Nikon Coolpix P520 review
Superzoom cameras tend to be pricey bits of kit these days. Not so for the Nikon Coolpix P520 - this Coolpix sure doesn't hold back on the zoom, yet cuts back on the price compared to many of its competitors. We were already fond of the previous Coolpix, the P510 when we saw it back in 2012 as it demonstrated a push forward from Nikon in the superzoom department. However, we still found it to be a touch behind the competition in almost every area. Can the Coolpix P520's addition of a new vari-angle screen and updated, higher-resolution 18-megapixel sensor remedy such shortcomings or is the P520 all zoom with no vroom?
Small body, big zoom
Just like its predecessor there's no ignoring the P520’s significant 42x optical zoom. It's huge, but less so in the physical sense of the word - a varied 24-1000mm equivalent zoom range is held within a body that's smaller than all its rivals. The zoom can also be controlled via two different points on the camera body: there's a zoom toggle around the shutter button, while a second vertical zoom toggle sits to the left side of the lens barrel.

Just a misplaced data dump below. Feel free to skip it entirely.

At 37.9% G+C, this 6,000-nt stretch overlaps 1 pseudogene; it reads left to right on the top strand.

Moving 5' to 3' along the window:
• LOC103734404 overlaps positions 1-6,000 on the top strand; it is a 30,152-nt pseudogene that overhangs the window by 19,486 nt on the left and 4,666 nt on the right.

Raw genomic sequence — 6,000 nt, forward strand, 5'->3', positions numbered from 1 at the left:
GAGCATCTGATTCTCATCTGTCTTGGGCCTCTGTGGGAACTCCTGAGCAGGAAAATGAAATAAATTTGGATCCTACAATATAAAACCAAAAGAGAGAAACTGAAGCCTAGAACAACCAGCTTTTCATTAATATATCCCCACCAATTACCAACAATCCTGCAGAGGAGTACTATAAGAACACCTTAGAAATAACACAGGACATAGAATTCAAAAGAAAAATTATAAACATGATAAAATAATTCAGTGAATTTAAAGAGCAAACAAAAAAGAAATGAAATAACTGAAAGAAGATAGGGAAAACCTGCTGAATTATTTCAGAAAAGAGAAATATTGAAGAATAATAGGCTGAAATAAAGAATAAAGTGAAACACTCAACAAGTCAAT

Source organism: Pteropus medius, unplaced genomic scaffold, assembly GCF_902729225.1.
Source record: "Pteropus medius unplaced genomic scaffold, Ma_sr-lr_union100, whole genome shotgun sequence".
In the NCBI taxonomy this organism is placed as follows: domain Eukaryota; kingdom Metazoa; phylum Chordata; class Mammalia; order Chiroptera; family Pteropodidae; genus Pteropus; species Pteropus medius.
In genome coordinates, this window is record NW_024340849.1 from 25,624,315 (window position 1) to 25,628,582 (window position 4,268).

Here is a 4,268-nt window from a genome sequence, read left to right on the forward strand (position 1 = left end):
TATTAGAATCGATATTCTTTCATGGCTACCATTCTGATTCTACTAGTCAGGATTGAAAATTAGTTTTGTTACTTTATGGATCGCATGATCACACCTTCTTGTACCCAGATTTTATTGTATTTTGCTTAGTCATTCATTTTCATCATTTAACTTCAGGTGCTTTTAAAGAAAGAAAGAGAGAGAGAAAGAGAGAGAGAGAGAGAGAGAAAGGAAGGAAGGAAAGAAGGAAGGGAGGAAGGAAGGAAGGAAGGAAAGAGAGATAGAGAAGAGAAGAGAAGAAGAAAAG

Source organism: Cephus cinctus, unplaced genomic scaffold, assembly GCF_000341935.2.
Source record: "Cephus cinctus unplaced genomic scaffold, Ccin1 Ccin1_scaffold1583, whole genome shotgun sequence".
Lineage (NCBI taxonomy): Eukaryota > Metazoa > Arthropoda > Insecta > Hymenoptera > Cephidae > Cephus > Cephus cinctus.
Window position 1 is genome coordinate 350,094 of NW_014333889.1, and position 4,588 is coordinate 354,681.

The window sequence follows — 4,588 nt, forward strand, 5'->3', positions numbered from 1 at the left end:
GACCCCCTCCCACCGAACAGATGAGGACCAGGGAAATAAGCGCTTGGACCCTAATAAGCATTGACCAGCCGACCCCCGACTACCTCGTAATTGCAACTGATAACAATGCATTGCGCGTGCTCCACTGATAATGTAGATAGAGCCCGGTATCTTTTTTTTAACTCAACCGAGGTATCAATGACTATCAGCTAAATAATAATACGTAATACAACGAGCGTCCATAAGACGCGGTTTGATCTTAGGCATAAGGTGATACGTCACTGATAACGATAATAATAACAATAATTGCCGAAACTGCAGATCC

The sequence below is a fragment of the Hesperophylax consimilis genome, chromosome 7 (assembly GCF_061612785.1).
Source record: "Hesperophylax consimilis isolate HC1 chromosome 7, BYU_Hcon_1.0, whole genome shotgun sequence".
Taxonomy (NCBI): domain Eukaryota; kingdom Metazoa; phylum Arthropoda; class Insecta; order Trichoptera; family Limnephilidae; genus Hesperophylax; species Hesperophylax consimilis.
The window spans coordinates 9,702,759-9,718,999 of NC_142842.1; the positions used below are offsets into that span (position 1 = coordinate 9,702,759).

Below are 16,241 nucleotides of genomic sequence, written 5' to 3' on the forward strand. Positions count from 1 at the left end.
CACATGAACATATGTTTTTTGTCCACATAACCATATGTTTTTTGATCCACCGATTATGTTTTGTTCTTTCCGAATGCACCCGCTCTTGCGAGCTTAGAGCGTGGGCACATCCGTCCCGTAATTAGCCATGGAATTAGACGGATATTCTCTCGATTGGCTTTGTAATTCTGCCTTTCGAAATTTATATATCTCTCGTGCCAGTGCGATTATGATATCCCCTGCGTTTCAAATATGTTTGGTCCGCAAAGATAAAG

Lens-based image stabilisation is also on board, but it can't save the camera from all shooting conditions. As with any superzoom camera, the P520's huge zoom range may sound impressive, but with a maximum aperture of f/3.0-5.9 - that’s what controls the amount of light able to enter the camera, i.e., at 24mm the maximum aperture is f/3.0, while at 1000mm the maximum is a lesser f/5.9 - the longest focal length is going to need a whole lot of light to be of genuine use. We struggled shooting acts on stage at an event in reasonable light because the Auto ISO caps at ISO 800, so even if handshake isn't a problem, subject movement can be. It's not just the P520 which suffers from this kind of behaviour, but alternative - yet pricier - models offer up more advanced solutions, such as the Panasonic Lumix FZ200's constant f/2.8 aperture.